1. I actually did a lot more root work than what I showed in the photos so I was hesitant with doing to much trunk chopping. Next spring I do plan on chopping the trunks back a good bit more to shorten them. Thanks for your advice 🙂

      1. Yes, that is a good idea. Health of the tree comes first. Consider wiring some roots in the future, while they are small. Some time I wire them in such a manner that the roots get cut by the wire later, similar to ground layering. I like the roots to start forking as near to the trunks as possible. Then You get similar to those dinner plate Japanese nebari.

  4. I have a Tiger – Eye in my garden that I’ve been keeping at about 3′-4′, but had moved in with my Mom to care for her for the past 2 years. I’m home now and the Tiger has grown to a good 6′-7′ and really needs a good pruning…but I don’t know how much (and when) I can cut back without killing it and would greatly appreciate any advice you have. Thank you!

    1. In early spring wait to prune it back at the earliest moment you see the buds starting to swell. Get an idea of what height you want to prune it back to and find at least 2 buds within that area that are swelling. In between those 2 buds is where you can cut it. Make certain you have a couple buds below where you cut because if not you risk the chance and that stem dying. The cut will slowly heal over and the the new bud towards the top will most likely take over as the growing point. Do you have a pic of your tiger you can send me? That way I can see exactly what your seeing and give you anymore pointers? My email is eschmidt1979@clear.net if you would like to send me pics. Feel free to reach out to me if you have any other questions 🙂

      1. Thanks for the quick response! I had tried to send this but couldn’t.

        All truths are easy to understand once they are discovered; the point is to discover them. Galileo Galilei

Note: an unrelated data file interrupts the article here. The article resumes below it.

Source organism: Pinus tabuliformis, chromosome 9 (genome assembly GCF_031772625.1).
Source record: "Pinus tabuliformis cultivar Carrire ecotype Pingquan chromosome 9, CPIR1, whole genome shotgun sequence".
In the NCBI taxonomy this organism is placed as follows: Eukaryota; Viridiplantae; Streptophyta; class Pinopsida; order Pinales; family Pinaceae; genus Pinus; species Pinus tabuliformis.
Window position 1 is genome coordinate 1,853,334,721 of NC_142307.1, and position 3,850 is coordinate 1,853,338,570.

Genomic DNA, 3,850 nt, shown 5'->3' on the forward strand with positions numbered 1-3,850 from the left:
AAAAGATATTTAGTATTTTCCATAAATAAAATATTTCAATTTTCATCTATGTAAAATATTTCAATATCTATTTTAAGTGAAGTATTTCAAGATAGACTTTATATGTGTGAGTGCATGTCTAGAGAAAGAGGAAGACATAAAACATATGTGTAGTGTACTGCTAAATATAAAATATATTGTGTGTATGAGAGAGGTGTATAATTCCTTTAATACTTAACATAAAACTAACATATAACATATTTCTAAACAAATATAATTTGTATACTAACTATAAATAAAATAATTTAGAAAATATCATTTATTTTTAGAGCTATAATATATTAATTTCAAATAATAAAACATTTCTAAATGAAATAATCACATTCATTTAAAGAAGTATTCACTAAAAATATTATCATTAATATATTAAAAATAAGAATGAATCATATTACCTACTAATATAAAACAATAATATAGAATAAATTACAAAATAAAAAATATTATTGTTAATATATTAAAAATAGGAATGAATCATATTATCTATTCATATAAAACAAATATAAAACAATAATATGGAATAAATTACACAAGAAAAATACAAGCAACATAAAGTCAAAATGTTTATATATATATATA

5. hi there, I am so excited ! I have 3 pots of rhus typhina growing very well after just one winter. I dug these shoots out from the mother tree in my neighbors garden (she was asking me to take lots since they are shooting up everywhere in her lawn). My plan was to actually plant at least one in my garden next year when we re-landscape but learning from her *problem* to put in a root shield (like those for bamboos) so that the roots stay within the dedicated area. Or to keep them in pots forever and place them strategically around the outside of the house (we are rebuilding).

    Now having seen your bonsai I am keen to try this out and am wondering if I can do this at an early age, they are about 30cm tall now and the special thing about mine are that their leaves are filigree unlike the usual rhus typhina. BTW I live in Germany and these are called Essigbaum commonly, directly translated to Vinegar tree – still figuring this out. Is there any possibility of me sending you images of mine please ? Would really appreciate hearing from you, thank you for such an interesting post. Warm greetings from Germany ! Babe (yep real name)

    1. Hi nice to meet you Babe from Germany! Rhus Typhina “sumac” is everywhere here in the United States because it is so hardy but also invasive. It can easily take over a landscape and the roots are very rigorous similar to bamboo. I would suggest that if putting in a landscape potentially using a root guard of some sort to control the spread. As far as for bonsai you can definitely use what you have now. Since they are smaller you have the ability to grow and shape them how you want as they mature. Feel free to send me pics at eschmidt1979@gmail.com. Thanks for viewing my site and I look forward to your reply and photos!

      Erick Schmidt